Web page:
Google’s Safe Browsing Is Quietly Protecting Over 3 Billion Devices from Dangerous Content

Rafia Shaikh
Gmail Safe Browsing
macOS, Safari, Snapchat, Firefox, and various other products and services use Google's Safe Browsing to protect users

Google launched its Safe Browsing over ten years ago. In a post, the company has today announced that its anti-malware effort protects over 3 billion users on various platforms.

Google Safe Browsing keeps users of Google Chrome, Apple Safari (and macOS) and Mozilla Firefox secure from potentially dangerous sites. After reaching over 1 billion users in 2013, the company is now apparently protecting over 3 billion web users. Safe Browsing not only protects users on the most popular web browsers, but also secures users of Gmail, Google Play Store and some other Google services and third-party apps.

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The bright red warning screen: Google's forever-evolving Safe Browsing protects emails, browsers, and apps

During browsing, we often see a red warning screen that notifies users of potentially dangerous or unprotected websites. While users can still bypass this screen and browse the contents of that website, Google's efforts put an unavoidable screen proactively informing visitors of the dangers ahead. These protections have been evolving since 2007, both in terms of services and devices they protect and also what techniques they use.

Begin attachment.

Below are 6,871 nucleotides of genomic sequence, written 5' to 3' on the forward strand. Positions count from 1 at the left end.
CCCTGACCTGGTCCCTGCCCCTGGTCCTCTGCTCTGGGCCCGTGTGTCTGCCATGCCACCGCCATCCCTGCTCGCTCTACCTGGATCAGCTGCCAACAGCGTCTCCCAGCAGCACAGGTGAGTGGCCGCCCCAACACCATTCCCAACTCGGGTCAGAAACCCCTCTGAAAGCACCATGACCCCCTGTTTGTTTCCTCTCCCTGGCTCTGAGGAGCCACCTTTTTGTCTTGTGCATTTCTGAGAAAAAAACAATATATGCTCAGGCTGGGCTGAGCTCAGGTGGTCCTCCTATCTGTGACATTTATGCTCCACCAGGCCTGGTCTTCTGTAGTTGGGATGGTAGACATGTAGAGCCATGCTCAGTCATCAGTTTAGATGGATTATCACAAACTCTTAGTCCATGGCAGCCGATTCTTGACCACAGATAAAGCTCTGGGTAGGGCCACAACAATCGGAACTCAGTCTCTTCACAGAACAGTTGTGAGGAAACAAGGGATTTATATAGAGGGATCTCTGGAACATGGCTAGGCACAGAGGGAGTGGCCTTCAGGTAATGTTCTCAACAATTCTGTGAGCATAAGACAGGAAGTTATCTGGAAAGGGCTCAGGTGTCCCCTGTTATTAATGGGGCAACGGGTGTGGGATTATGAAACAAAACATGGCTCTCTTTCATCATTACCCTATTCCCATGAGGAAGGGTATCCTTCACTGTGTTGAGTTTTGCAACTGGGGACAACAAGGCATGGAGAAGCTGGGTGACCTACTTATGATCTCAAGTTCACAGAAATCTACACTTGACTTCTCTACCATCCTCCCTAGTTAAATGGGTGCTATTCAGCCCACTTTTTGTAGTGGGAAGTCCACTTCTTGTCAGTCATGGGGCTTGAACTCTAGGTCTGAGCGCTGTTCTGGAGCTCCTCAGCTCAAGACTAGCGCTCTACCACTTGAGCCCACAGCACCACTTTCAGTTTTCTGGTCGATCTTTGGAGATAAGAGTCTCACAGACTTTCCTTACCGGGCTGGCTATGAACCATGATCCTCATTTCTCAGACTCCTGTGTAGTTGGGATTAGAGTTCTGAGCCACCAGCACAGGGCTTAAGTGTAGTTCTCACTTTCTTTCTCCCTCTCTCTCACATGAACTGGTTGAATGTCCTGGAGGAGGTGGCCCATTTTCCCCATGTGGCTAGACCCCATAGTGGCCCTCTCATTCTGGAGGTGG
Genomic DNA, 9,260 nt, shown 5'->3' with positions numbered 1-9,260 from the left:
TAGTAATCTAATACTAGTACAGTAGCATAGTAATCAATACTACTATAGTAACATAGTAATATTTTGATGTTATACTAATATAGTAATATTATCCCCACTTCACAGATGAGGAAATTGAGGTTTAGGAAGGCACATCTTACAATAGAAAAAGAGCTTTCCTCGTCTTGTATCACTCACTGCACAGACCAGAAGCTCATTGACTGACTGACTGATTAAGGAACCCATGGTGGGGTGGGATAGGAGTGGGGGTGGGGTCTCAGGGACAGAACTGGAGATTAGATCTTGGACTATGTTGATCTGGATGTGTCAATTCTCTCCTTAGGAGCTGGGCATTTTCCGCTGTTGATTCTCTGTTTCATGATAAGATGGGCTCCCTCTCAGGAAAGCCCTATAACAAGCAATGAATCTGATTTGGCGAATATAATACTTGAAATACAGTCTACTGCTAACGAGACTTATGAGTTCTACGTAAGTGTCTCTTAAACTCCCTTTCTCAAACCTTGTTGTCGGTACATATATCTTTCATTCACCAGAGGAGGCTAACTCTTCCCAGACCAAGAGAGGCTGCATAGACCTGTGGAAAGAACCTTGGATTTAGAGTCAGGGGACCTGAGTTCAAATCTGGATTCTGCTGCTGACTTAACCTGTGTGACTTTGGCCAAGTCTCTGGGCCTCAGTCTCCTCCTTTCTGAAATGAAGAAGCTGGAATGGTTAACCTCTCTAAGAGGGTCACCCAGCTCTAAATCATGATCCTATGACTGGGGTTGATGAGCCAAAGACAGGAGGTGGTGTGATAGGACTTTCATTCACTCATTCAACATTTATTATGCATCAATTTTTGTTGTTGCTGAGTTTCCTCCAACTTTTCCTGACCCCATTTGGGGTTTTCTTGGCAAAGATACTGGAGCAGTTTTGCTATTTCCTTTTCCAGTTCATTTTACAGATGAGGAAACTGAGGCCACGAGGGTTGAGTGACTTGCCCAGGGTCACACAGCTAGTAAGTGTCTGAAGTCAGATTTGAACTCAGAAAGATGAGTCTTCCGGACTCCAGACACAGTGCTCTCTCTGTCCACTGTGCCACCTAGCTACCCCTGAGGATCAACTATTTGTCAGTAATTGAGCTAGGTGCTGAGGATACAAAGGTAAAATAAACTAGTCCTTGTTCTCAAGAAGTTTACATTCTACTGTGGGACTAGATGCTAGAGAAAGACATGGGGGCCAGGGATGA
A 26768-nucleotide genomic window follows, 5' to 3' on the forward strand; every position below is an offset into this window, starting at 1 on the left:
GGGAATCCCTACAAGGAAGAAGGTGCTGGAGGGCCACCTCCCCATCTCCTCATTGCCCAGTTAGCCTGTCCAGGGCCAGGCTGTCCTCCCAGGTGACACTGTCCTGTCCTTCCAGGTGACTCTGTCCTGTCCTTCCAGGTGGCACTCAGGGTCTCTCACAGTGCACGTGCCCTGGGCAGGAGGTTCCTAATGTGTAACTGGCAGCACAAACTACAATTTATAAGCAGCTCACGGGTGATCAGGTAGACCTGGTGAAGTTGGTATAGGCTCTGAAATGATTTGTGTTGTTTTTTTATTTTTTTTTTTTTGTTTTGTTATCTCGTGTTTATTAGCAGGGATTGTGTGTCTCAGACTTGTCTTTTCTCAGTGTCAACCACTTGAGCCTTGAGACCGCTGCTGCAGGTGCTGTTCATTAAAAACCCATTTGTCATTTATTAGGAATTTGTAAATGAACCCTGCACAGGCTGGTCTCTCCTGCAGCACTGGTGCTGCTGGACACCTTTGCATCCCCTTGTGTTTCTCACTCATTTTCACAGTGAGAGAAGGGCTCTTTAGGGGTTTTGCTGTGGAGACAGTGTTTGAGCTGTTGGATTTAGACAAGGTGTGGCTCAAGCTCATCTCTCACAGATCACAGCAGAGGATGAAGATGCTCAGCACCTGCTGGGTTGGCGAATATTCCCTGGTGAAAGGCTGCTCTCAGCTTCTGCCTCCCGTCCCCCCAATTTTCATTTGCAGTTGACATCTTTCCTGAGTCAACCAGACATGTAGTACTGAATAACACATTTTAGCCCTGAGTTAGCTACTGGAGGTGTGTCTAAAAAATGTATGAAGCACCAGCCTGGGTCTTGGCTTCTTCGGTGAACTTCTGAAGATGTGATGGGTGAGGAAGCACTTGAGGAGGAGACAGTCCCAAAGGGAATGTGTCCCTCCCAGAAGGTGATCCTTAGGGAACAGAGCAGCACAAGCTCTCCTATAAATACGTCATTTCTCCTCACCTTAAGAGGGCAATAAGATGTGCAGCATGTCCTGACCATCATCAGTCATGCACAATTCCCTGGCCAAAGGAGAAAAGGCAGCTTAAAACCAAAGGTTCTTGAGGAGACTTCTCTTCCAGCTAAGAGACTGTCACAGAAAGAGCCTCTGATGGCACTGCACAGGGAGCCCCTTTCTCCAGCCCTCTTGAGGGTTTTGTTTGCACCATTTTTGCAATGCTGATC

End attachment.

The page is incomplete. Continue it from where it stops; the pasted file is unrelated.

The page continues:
But, Google's Safe Browsing isn't only about this red warning screen on browsers. It protects Gmail users against malicious messages and some third-party Android apps from leading to malicious sites. Snapchat, one of the most popular apps, also uses Safe Browsing to vet links that its users share with each other. "If you open a link of this nature, you’ll see an alert that lets you back out, or learn more about Google’s Safe Browsing service. The URL itself will not be shared with Google," Snapchat says. Google also noted that its recently released Play Protect also depends on the awesomeness of Safe Browsing.

"The internet is at the start of another major shift," the company wrote. "Safe Browsing has already been using machine learning for many years to detect much badness of many kinds. We’re continually evaluating and integrating cutting-edge new approaches to improve Safe Browsing."

Safe Browsing is Google's earliest anti-malware efforts, which is now using machine learning and new techniques to protect users. "Protecting all users across all their platforms makes the internet safer for everyone," Google wrote in today's post. "Wherever the future of the internet takes us, Safe Browsing will be there, continuing to evolve, expand, and protect people wherever they are."

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